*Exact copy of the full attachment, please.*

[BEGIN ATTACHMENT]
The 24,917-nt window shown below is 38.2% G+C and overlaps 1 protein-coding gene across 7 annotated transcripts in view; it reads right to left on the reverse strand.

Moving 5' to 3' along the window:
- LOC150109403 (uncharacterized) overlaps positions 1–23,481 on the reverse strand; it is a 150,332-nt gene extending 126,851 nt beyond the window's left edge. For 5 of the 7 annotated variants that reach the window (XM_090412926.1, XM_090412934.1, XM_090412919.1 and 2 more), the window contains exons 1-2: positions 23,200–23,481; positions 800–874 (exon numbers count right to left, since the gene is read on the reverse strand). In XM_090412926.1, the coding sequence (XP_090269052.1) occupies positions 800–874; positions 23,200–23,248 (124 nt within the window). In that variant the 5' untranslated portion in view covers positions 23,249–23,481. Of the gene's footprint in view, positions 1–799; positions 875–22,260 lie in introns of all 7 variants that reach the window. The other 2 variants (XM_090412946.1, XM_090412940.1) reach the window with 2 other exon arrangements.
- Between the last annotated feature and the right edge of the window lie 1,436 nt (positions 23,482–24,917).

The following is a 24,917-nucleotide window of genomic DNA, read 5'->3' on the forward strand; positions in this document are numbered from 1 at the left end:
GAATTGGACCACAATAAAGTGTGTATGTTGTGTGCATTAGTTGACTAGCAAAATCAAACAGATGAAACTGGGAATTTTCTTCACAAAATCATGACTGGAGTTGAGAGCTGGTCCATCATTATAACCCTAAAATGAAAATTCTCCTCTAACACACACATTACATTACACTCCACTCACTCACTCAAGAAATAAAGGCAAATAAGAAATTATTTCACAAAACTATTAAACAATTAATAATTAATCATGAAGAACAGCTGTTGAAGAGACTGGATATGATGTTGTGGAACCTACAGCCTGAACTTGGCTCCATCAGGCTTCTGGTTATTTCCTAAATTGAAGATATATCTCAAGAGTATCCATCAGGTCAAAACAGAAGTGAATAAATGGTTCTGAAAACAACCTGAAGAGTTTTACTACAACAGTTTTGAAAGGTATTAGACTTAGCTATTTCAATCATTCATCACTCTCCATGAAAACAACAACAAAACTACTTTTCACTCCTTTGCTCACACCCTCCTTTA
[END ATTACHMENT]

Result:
The 24,917-nt window shown below is 38.2% G+C and overlaps 1 protein-coding gene across 7 annotated transcripts in view; it reads right to left on the reverse strand.

Moving 5' to 3' along the window:
- LOC150109403 (uncharacterized) overlaps positions 1–23,481 on the reverse strand; it is a 150,332-nt gene extending 126,851 nt beyond the window's left edge. For 5 of the 7 annotated variants that reach the window (XM_090412926.1, XM_090412934.1, XM_090412919.1 and 2 more), the window contains exons 1-2: positions 23,200–23,481; positions 800–874 (exon numbers count right to left, since the gene is read on the reverse strand). In XM_090412926.1, the coding sequence (XP_090269052.1) occupies positions 800–874; positions 23,200–23,248 (124 nt within the window). In that variant the 5' untranslated portion in view covers positions 23,249–23,481. Of the gene's footprint in view, positions 1–799; positions 875–22,260 lie in introns of all 7 variants that reach the window. The other 2 variants (XM_090412946.1, XM_090412940.1) reach the window with 2 other exon arrangements.
- Between the last annotated feature and the right edge of the window lie 1,436 nt (positions 23,482–24,917).

The following is a 24,917-nucleotide window of genomic DNA, read 5'->3' on the forward strand; positions in this document are numbered from 1 at the left end:
GAATTGGACCACAATAAAGTGTGTATGTTGTGTGCATTAGTTGACTAGCAAAATCAAACAGATGAAACTGGGAATTTTCTTCACAAAATCATGACTGGAGTTGAGAGCTGGTCCATCATTATAACCCTAAAATGAAAATTCTCCTCTAACACACACATTACATTACACTCCACTCACTCACTCAAGAAATAAAGGCAAATAAGAAATTATTTCACAAAACTATTAAACAATTAATAATTAATCATGAAGAACAGCTGTTGAAGAGACTGGATATGATGTTGTGGAACCTACAGCCTGAACTTGGCTCCATCAGGCTTCTGGTTATTTCCTAAATTGAAGATATATCTCAAGAGTATCCATCAGGTCAAAACAGAAGTGAATAAATGGTTCTGAAAACAACCTGAAGAGTTTTACTACAACAGTTTTGAAAGGTATTAGACTTAGCTATTTCAATCATTCATCACTCTCCATGAAAACAACAACAAAACTACTTTTCACTCCTTTGCTCACACCCTCCTTTA